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City's second co-workspace, The Forge, fires up

By: Jonathan Migneault - Sudbury Northern Life

 | Mar 24, 2014 - 3:09 PM |
Justin Carter, the executive director of reThink Green, has made his organization's office space available to other socially-minded agencies, or small businesses, at a nominal fee. Photo by Jonathan Migneault.

Justin Carter, the executive director of reThink Green, has made his organization's office space available to other socially-minded agencies, or small businesses, at a nominal fee. Photo by Jonathan Migneault.

Newest endeavour an offshoot of reThink Green

Jenny Martindale usually works from home, but in mid-March she started to work part-time out of a new co-working space in Sudbury called The Forge.

Martindale manages international trips for an outdoor travel company called Wild Women Expeditions.

The business, which started in Sudbury, organizes outdoor adventure trips around the world, tailored specifically for women.

Until her foray with a co-working space, Martindale dedicated a small corner of her bedroom to her home office.

“It's nice to separate work from home sometimes,” she said. “If you work at home you're always by yourself, you never have interactions with other people, except online.”

Martindale said The Forge appealed to her, because of its downtown Sudbury location, near her home, and the flexibility it can offer clients.

She said she plans to continue working from home most of the time, but could see herself spending 10 or more hours a week at the Forge, to interact with other people and escape the distractions that come with a home office.

The Forge opened in January 2014, but has been in the planning stages since 2007, when its parent organization, reThink Green, first formed in Sudbury.

ReThink Green was created to promote environmental action, policy and networking in the Greater Sudbury area, and includes a network of 13 environmental organizations.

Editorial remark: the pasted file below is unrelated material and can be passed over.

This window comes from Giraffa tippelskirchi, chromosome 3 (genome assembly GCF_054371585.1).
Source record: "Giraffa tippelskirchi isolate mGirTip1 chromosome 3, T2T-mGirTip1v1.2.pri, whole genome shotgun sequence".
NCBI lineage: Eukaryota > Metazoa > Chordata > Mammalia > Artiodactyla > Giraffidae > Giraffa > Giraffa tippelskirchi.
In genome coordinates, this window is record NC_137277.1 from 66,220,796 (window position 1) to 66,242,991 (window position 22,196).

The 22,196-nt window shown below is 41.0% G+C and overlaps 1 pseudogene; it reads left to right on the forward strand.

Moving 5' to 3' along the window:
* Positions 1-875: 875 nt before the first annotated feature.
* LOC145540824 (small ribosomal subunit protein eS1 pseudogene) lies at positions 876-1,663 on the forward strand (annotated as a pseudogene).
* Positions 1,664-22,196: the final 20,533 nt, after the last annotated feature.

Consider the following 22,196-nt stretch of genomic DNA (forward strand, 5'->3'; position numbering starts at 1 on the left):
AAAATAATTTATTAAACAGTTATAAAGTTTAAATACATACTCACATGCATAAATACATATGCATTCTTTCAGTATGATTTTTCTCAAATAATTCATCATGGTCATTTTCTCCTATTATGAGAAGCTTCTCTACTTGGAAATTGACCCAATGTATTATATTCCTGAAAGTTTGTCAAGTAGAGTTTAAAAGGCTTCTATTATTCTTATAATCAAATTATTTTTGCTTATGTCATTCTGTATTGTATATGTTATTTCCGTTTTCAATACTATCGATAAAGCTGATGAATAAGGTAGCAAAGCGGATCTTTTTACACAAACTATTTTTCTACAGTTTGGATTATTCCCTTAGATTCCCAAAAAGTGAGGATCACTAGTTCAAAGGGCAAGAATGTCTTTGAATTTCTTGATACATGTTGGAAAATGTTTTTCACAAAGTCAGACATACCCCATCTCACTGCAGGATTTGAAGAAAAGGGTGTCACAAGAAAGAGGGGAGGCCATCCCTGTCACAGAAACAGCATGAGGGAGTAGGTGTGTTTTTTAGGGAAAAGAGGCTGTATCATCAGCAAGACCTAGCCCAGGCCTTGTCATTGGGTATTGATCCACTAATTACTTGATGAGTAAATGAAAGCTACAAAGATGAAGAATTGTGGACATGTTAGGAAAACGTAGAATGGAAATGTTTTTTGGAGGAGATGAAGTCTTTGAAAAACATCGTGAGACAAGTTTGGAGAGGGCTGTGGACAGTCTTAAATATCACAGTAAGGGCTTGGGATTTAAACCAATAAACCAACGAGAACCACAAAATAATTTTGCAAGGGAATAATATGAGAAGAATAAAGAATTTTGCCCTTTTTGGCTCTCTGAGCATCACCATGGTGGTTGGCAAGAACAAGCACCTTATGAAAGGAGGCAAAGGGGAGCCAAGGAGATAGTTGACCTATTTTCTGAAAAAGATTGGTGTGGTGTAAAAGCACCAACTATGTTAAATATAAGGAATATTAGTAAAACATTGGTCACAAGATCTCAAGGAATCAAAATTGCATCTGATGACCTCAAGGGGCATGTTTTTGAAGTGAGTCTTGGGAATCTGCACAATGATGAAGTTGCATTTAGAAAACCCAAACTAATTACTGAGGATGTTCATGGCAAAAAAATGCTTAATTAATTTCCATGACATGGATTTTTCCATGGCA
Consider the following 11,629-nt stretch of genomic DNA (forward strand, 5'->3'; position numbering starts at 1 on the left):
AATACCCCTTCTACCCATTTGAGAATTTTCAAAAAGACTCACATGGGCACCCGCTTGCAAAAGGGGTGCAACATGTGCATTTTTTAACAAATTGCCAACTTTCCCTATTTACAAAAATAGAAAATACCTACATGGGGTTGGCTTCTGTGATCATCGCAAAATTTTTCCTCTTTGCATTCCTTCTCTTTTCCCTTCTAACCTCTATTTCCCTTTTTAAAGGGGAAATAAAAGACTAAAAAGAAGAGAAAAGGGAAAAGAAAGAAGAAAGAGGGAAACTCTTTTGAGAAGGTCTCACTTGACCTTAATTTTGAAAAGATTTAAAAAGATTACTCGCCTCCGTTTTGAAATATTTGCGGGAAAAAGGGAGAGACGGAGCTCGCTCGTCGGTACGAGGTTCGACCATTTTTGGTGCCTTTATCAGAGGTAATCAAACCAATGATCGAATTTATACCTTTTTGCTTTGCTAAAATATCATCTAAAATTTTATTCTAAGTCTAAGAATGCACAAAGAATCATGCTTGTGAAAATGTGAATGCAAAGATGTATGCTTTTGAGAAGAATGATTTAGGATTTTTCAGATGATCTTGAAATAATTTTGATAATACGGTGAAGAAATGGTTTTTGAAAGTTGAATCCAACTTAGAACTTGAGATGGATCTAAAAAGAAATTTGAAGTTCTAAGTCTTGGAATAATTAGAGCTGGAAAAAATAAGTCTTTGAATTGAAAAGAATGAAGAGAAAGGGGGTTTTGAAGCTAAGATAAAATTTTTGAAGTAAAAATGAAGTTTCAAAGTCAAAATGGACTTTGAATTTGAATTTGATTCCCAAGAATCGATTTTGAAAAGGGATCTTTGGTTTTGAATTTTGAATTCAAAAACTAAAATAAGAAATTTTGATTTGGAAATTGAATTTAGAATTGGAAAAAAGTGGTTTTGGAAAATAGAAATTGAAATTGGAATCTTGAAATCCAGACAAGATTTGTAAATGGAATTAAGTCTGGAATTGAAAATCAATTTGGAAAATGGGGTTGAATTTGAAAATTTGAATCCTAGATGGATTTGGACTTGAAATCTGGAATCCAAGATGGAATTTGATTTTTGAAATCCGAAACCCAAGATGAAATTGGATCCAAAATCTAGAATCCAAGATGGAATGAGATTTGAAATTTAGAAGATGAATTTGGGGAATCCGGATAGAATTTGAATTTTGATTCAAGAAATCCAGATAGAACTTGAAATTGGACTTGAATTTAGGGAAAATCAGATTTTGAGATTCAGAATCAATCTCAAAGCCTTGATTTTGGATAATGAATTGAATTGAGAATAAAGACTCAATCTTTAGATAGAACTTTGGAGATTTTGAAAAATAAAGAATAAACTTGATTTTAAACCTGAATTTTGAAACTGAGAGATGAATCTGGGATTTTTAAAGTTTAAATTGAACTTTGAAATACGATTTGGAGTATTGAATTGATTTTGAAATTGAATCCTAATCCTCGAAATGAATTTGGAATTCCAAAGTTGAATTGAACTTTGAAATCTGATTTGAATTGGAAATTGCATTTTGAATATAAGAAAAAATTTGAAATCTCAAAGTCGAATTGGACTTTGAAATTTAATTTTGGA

“Environmental agencies are typically siloed,” said Justin Carter, reThink Green's executive director. “They work on different projects and so there's often a need in the community for one umbrella organization that looks at co-ordinating the overall goals, making sure the resources are there and really sharing capacity.”

As part of its mandate, reThink Green provides space for its various member organizations and shares human and financial resources with them.

“A lot of the groups we work with are volunteer-driven,” Carter said. “They don't have the luxury of having a physical place to work from, and that links to certain problems in terms of having a consistent meeting space.”

A co-working space, where socially-minded organizations could rent office space at affordable prices, was the next logical step for reThink Green to fulfil its mandate, Carter said.

But the project did not get underway in earnest until June 2013, when reThink Green was able to secure $149,400 in funding, over two years, from the Ontario Trillium Foundation.

Additional investments – totalling $56,700 – from organizations like the Greater Sudbury Development Corporation and the Northern Ontario Heritage Fund Corporation, helped launch the project.

Because of its funding agreement with the Ontario Trillium Foundation, The Forge must focus primarily on attracting social enterprises.

One client, for example, launched an attention deficit hyperactivity disorder consulting business out of the space.

For $350 a month a client can rent one of two private offices at The Forge's downtown location, at 176 Larch Street.

The Forge also has a boardroom that is available at a rate of $35 an hour.

Where the space differs from traditional offices is with its open-concept “hot desks.” A client can rent a hot desk, which grants them access to a professional office with access to wireless Internet and a printer, through a number of plans that range from $50 for 25 hours per month, to $215 for unlimited access in a month.

“The value of working in close proximity without the traditional barriers is that you have all those networking opportunities,” Carter said.

The Forge is not Sudbury's first organization to create a co-working space that allows small entrepreneurs to network and share a small office.

In October 2013, The Workplace opened in New Sudbury, and opened its doors to small entrepreneurs from all fields.

The Motley Kitchen, a self-described incubator kitchen, is due to open in Sudbury in April, and has taken the co-working concept to the culinary world, with an open kitchen, instead of an open office.

“It's kind of interesting to see that in such a short period of time we've had these different services pop up that really address a full spectrum of needs for different people launching businesses,” Carter said.
Jonathan Migneault

Jonathan Migneault

Staff Writer


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